"We're snow farmers," Marlene said. "In the summer, farmers rely on the weather. Well ... we rely on the weather in the winter."

So far, the weather has been perfect at Andes Tower Hills ski resort in west central Minnesota.

Salscheider, general manager for the last 10 years at Andes, said November's cold spell was ideal snowmaking weather. That was followed by the first snowfall in early December, which has accumulated to nearly 20 inches so far this season.

This month, mild temperatures have brought more skiers to Andes while consistent cloud cover has reduced melting.

"Out of the last 10 years, too many of the seasons we have had brown ground," Salscheider said. "If people don't see snow in their backyards, it's not clicking that we have snow here.

"Natural snow is a million dollar ad for us."

There wasn't much natural snow in 1980 when brothers Paul and Vern Anderson opened Andes Tower Hills. With very little snow and no snow-making equipment, the Andersons were open for one day during its debut season.


"It has grown ever since," Salscheider said.

Twenty six years later, more than 750,000 skiers have visited Andes - which has 15 slopes, three chairlifts, a tubing area and 15 kilometers of cross country trails.

Andes, which has 150 employees, has an after-school program that has 500 fourth through six graders signed up, a racing team with 52 members and a high school alpine team of 19 skiers from Fergus Falls, Alexandria, Wheaton and West Central Area.

On the first Thursday in January, elementary students from Barnesville, Minn., and Enderlin, N.D., were learning how to ski at Andes. During a slow year, Salscheider estimates that school groups make up 50 percent of their visits.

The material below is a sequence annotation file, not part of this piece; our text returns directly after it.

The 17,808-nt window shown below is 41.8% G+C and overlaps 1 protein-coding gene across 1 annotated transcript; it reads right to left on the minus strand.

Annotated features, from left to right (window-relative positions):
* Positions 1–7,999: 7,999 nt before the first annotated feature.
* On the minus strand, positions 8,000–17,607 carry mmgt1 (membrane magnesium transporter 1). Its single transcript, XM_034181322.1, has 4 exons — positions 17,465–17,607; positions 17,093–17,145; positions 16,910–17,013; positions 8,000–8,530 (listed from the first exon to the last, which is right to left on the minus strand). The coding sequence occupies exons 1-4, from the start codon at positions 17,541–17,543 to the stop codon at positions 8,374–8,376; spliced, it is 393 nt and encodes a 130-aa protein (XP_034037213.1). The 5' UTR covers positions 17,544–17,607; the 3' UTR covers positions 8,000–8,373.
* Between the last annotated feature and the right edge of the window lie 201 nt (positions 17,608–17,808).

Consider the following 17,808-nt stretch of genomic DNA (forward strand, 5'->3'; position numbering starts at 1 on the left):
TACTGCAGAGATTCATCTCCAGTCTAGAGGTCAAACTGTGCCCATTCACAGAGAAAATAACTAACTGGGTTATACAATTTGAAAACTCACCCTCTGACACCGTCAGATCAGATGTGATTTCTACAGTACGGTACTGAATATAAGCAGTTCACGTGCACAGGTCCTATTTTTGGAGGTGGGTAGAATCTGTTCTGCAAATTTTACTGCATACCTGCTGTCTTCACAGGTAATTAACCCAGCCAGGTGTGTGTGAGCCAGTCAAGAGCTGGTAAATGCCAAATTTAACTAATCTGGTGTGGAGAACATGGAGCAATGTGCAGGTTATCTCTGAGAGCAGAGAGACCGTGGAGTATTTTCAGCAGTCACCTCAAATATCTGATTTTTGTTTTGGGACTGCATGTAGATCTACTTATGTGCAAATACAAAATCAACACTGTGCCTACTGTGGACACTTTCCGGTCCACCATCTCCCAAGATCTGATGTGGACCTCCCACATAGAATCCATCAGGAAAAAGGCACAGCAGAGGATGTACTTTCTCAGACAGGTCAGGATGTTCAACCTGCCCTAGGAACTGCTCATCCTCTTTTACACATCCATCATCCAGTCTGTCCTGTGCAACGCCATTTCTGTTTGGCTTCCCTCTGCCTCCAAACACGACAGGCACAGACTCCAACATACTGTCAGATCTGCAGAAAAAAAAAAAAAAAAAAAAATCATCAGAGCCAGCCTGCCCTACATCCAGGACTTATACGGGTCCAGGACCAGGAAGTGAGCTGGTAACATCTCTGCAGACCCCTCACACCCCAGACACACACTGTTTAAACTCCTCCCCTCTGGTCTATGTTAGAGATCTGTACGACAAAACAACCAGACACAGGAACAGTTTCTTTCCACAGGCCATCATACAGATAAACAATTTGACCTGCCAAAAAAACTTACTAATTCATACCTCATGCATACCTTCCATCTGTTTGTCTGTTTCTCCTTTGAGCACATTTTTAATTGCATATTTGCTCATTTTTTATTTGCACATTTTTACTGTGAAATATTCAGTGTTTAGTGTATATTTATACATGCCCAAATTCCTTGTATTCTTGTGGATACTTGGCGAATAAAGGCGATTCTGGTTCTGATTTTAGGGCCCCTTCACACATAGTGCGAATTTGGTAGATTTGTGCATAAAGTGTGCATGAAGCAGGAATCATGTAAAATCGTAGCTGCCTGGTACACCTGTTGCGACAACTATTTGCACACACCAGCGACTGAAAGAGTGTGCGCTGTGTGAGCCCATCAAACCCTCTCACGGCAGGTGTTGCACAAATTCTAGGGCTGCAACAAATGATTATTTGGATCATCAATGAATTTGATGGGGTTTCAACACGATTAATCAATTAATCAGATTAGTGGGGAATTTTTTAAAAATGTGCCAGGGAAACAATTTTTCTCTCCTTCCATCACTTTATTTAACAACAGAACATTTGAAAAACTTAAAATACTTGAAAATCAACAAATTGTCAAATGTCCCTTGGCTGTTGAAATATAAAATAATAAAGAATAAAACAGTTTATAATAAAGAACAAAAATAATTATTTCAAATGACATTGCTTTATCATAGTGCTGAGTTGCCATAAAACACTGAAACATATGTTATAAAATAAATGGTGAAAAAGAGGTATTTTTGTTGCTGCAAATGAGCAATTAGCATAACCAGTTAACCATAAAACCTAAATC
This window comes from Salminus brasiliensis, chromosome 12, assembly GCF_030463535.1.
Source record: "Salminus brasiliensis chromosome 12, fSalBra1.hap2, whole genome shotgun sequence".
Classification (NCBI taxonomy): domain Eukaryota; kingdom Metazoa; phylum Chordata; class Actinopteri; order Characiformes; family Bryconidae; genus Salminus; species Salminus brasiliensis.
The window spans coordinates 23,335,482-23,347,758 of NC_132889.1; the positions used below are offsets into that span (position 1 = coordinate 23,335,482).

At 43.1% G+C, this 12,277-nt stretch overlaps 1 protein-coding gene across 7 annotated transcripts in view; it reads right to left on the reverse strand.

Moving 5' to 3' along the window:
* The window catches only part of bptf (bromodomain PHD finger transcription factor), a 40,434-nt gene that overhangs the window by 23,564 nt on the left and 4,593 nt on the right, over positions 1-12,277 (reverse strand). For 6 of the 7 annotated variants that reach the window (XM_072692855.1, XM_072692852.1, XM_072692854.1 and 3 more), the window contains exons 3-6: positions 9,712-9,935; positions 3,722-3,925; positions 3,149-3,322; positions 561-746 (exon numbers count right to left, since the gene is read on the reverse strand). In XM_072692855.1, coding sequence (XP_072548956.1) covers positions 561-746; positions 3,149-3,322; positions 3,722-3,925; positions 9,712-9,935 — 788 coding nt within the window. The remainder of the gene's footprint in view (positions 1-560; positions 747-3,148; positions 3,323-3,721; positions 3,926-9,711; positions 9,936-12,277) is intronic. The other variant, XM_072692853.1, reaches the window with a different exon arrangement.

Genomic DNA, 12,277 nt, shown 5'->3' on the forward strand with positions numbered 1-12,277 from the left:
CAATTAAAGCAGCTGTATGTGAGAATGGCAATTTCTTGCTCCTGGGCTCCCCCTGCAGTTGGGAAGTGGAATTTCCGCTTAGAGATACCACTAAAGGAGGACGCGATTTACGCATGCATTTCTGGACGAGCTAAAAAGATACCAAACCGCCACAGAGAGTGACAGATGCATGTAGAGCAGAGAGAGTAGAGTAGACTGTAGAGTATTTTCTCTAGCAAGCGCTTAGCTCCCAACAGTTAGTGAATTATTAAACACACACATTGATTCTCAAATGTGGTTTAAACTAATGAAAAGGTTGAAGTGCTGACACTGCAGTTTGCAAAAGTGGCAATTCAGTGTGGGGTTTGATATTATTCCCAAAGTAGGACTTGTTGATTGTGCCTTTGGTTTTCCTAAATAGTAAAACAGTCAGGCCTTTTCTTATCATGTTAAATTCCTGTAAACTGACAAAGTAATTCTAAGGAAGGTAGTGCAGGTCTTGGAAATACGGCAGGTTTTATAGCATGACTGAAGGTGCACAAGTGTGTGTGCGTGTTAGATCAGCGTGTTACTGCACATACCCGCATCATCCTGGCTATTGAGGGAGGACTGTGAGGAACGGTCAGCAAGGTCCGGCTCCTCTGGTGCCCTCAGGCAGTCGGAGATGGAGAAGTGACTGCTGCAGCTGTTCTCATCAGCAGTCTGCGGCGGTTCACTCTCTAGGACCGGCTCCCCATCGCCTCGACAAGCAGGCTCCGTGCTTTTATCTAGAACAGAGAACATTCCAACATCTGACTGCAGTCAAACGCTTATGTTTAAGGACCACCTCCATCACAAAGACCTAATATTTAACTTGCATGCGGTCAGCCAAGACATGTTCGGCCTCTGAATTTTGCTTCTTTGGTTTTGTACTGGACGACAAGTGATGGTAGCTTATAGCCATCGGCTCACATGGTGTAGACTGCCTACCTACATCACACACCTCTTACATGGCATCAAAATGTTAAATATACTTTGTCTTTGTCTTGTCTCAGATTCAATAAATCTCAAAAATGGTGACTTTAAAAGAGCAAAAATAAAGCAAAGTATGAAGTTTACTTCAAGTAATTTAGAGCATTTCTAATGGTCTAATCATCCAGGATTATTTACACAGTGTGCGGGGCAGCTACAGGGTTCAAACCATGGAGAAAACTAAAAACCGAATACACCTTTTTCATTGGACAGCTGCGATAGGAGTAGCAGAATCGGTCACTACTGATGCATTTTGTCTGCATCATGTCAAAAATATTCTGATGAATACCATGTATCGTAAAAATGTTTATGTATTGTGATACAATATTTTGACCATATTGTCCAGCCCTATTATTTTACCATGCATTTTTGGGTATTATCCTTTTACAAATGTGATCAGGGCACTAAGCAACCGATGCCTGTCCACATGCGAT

This year, it accounts for only 30 to 40 percent of the visits. The increased walk-up business will help offset the skyrocketing costs of liability insurance, which has increased 500 percent during Salscheider's 10 years at Andes.

"People will look at that $30 lift ticket and say 'Wow, that's expensive,'" Salscheider said. "But I tell them if you look at my bottom line, you would question my sanity."

Despite the costs and the unpredictable weather, Salscheider says the Anderson brothers want to keep Andes open.

"For the next 100 years if possible," he said. "There's no question we want to continue."


Even though Detroit Mountain has been closed, snowboarders keep showing up, only to be asked to leave.

"If it wouldn't have been for snowboarding, a lot more ski resorts would be closed down," said Bekkerus, who estimates snowboarders accounted for as much as 70 percent of Detroit Mountain's business since the mid-1990s.

"Snowboarders have been our lifesaver, actually," said Dale Anderson of Bears Den Mountain. "They come out all the time whereas skiers only come out once in awhile."

But the snowboarding craze wasn't enough to keep Detroit Mountain open. Bekkerus said it was too difficult to run an operation for only three or four months.

Even during the winter of 1996-97, when the area was hit with more than 100 inches of snow, Bekkerus said business wasn't much better.

"The skiing conditions were awesome that year, but no one could get to you," Bekkerus said. "By the time everybody got dug out, we got buried in again. And you have to remember, 50 percent to 60 percent of the skiers came from Fargo-Moorhead."

Bekkerus and his brother, Bob, who together bought the resort from other brothers and sisters in 2005, plan to sell nearly 40 lots on the west side of the resort for a housing development.

"We may have limited skiing available for the property owners," Bekkerus said. "But I don't ever see it being a full-blown ski area again."


Readers can reach Forum reporter Kevin Schnepf at (701) 241-5549